Question # 3: How often should you send news releases?
Whenever you have a newsworthy event. Once a week is a bit much but once a month may be just right. Usually most business owners have trouble not sending releases rather than sending too many.
Question # 4: How do I format the release?
At the top of the release include your name and address, and then include your current contact information. Your contact data needs to be complete. There's nothing worse than an editor trying to get a hold of you and getting a recording.
After the "For Immediate Release" start with your headline and include a sub-headline to further clarify the objective of your release. Include the name of your city and conclude with a "# # #" which signifies the end of the article.
Marketing Best Practices
Question # 5: What other things should I send with my release?
Some PR experts say that you should include a cover letter with your release or a press kit. These may be a company brochure, a bio, fact sheets or previous press clippings.
If your press release is strong enough to stand on its own it won't need all the extraneous other items. Remember, all editors are very busy people. The easier you make it for them, the higher chance you have of being published.
Question # 6: How do I send the release?
Basically, there are four ways to send a press release, (1) fax, (2) letter, (3) email and (4) telephone. There are advantages and disadvantages to each medium. Most press releases arrive by fax. The advantages of a fax is that it's already in print form, it's very simple to blast it to many editors, and it's very inexpensive to do.
If you know the editor and decide to add other supporting documents with your release, a simple letter in an envelope works well. If you address the letter to a specific editor make sure you have their name correct and spelled right. Just call the local paper and ask for the name of the editor that covers the story you're writing the release about.
Email is becoming very popular as a way of sending press releases. If you send your release through email, do not send it in an attachment. Editors are scared of viruses and will delete it immediately. Just send it in text form.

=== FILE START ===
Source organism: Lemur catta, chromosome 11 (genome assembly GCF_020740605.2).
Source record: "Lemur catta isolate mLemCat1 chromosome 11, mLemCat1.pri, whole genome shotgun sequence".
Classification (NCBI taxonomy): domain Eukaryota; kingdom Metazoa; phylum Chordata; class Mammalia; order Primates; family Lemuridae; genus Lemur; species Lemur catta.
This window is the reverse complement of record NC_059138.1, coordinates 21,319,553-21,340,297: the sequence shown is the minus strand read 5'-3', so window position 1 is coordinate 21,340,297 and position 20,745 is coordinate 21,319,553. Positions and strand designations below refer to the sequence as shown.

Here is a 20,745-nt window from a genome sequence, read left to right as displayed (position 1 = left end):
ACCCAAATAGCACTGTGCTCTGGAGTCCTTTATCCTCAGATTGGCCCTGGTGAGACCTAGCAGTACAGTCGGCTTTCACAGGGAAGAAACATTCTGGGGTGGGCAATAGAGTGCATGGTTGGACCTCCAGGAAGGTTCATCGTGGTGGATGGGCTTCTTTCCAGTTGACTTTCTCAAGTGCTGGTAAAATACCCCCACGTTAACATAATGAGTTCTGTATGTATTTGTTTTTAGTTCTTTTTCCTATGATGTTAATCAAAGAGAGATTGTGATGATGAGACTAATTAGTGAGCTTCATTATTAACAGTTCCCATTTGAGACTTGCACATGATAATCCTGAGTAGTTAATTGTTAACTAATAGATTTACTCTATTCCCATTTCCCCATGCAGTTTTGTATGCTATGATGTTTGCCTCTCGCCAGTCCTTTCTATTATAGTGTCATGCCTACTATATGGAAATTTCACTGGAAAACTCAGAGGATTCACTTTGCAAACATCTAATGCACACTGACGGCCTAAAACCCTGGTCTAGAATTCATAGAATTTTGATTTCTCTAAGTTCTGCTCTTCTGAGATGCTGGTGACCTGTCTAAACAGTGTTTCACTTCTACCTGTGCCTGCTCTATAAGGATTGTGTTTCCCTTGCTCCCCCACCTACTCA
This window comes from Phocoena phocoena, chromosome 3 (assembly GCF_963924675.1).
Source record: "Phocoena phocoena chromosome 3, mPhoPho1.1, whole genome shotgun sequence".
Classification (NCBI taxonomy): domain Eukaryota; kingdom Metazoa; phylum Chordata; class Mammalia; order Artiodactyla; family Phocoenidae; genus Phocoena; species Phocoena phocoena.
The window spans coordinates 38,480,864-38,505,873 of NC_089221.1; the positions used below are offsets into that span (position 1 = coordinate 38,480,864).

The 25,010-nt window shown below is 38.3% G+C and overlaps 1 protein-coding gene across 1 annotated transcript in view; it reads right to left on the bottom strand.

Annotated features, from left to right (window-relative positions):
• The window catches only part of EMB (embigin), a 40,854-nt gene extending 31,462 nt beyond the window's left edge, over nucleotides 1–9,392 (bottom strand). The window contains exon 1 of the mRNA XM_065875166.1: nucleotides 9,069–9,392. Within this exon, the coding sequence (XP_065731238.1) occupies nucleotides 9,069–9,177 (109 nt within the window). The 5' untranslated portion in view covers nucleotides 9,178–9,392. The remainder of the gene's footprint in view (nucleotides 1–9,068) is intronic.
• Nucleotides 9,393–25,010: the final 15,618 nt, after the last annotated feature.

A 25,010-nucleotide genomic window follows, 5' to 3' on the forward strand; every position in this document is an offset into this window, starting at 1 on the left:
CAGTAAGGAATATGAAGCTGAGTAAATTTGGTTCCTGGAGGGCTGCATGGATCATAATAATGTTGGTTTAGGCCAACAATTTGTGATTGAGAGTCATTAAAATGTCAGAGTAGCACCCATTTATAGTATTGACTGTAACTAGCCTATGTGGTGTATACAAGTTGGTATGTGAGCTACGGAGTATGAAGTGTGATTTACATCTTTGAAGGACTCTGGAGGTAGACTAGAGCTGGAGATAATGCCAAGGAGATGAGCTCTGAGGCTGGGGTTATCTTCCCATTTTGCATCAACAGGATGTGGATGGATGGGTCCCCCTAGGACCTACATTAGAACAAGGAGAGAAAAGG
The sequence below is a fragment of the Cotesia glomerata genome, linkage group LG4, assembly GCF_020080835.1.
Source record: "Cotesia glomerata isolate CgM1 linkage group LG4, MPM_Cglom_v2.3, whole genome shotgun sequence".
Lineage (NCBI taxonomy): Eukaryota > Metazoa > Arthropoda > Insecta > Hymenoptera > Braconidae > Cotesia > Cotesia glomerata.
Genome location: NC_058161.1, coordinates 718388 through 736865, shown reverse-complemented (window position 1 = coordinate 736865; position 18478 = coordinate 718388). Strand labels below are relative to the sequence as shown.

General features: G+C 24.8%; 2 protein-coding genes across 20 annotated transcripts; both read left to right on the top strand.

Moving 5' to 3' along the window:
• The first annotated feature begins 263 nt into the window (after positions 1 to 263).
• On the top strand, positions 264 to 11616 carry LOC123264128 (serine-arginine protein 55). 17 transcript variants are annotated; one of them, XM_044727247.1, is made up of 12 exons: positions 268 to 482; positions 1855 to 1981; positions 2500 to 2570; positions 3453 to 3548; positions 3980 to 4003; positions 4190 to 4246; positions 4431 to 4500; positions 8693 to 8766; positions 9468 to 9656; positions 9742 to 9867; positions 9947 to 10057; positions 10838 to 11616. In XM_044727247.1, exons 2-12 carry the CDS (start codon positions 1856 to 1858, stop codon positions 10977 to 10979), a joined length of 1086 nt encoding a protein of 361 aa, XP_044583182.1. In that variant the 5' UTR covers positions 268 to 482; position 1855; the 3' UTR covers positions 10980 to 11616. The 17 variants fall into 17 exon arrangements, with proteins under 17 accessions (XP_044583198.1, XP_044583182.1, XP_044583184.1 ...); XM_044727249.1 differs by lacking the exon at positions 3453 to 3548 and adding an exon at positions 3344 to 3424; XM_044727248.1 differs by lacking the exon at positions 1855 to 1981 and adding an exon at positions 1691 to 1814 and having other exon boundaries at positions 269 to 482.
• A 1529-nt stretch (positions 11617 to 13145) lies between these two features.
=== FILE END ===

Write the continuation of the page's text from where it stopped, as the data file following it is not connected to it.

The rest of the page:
To pitch your story by phone prepare a twenty-second elevator speech about your
newsworthy story. Then get the name of the reporter, columnist or producer, call them up and ask if it's a good moment to share your news and that it will only take 20 seconds. If they say yes, deliver your pitch.
Of the four mediums I would put my money on the simple fax. It will get a look and there are a lot of resources that can blast it out to hundreds (thousands) of locations.
Question # 7: What do I do after I send the release?
Don't call the editor just to ask them if they got your news release and to answer their questions. They did get it and if they have any questions they will call you, rest assured.
Question # 8: What are some websites where I can go to learn more about getting free publicity?
The following are just a few of the resources you'll find on the net to distribute your press releases.
Question # 10: Where do I find editors to send my press releases to?
The information in this article was just the tip of the iceberg in regards to getting free publicity. There are so many ways and methods of making you and your business newsworthy and getting the media's attention. I recommend setting a goal for submitting one press release a month.
The experience of writing and submitting a release itself is invaluable for your own personal marketing education. Getting free publicity should be a part of every business' marketing plan. Plan events throughout the year that will get aired on the radio and local TV stations and be covered by the newspaper.
Unfortunately, we didn't even touch on how to get published in trade journals. This is an important marketing strategy for many small businesses and one worthy of another installment.
Money can't buy what the press can give you.
© Copyright 2002, David Frey
The author assumes full responsibility for the contents of this article and retains all of its property rights. MarcommWise publishes it here with the permission of the author. MarcomWise assumes no responsibility for the article's contents.